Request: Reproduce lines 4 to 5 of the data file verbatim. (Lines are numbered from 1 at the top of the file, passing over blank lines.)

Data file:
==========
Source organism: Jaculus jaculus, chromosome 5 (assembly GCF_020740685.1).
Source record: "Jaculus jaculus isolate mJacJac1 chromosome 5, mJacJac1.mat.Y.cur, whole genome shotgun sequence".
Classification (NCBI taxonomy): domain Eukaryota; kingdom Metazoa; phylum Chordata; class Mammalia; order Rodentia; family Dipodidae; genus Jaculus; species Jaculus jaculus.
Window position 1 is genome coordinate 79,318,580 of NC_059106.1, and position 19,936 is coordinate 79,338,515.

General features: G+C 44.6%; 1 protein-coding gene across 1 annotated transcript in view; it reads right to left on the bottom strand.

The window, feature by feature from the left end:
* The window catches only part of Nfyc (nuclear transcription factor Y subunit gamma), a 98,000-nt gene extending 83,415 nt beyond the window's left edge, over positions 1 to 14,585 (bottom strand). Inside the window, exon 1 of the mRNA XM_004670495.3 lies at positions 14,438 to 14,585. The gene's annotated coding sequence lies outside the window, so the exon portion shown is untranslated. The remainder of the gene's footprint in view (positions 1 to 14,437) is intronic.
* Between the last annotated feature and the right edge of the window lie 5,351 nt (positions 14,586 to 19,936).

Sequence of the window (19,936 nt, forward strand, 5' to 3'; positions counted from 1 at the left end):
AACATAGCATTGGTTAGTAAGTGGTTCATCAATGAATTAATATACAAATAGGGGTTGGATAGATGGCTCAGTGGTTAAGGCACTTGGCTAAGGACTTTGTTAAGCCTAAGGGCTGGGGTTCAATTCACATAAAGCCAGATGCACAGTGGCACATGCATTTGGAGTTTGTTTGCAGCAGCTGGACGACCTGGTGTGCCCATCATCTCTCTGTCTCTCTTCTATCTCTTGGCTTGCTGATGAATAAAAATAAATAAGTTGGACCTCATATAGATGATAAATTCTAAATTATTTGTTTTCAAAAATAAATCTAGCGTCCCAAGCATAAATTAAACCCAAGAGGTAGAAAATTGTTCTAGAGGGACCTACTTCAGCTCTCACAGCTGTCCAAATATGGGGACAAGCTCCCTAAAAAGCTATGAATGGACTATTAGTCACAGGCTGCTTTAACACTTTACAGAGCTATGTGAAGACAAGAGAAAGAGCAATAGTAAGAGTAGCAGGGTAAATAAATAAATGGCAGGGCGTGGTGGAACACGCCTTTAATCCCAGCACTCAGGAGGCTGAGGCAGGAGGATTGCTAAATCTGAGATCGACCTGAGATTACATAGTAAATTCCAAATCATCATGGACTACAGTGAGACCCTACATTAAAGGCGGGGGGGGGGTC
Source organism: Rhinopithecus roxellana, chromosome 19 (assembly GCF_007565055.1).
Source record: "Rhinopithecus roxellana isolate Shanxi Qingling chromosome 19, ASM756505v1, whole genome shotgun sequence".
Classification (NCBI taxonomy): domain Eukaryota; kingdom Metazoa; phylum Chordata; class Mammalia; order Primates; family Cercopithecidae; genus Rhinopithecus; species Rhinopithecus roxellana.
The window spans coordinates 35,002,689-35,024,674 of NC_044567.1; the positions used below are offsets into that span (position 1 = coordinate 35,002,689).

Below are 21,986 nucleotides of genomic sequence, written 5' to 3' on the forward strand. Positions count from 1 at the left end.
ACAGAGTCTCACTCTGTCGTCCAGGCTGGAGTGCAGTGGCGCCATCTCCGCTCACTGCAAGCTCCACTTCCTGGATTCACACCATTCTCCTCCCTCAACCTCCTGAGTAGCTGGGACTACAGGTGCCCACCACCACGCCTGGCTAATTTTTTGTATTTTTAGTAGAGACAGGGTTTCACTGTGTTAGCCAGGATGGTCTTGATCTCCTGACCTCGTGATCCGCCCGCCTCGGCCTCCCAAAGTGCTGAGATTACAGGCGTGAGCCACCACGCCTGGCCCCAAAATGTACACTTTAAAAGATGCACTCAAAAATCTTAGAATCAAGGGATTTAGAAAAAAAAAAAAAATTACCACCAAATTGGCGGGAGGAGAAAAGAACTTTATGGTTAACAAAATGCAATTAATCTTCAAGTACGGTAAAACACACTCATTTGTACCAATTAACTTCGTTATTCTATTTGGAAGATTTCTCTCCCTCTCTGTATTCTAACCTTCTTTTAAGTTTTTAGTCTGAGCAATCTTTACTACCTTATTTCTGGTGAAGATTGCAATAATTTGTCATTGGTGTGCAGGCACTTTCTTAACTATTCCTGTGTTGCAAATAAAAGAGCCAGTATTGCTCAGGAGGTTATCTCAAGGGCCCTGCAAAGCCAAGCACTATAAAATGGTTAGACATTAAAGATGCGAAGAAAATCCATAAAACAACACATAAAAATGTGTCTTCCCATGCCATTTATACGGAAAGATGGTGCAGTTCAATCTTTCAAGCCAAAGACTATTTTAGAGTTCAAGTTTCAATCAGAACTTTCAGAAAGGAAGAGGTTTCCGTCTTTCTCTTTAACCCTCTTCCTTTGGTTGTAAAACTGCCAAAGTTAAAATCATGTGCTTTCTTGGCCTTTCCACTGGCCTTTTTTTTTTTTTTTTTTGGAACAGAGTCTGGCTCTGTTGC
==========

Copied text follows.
Window position 1 is genome coordinate 79,318,580 of NC_059106.1, and position 19,936 is coordinate 79,338,515.

General features: G+C 44.6%; 1 protein-coding gene across 1 annotated transcript in view; it reads right to left on the bottom strand.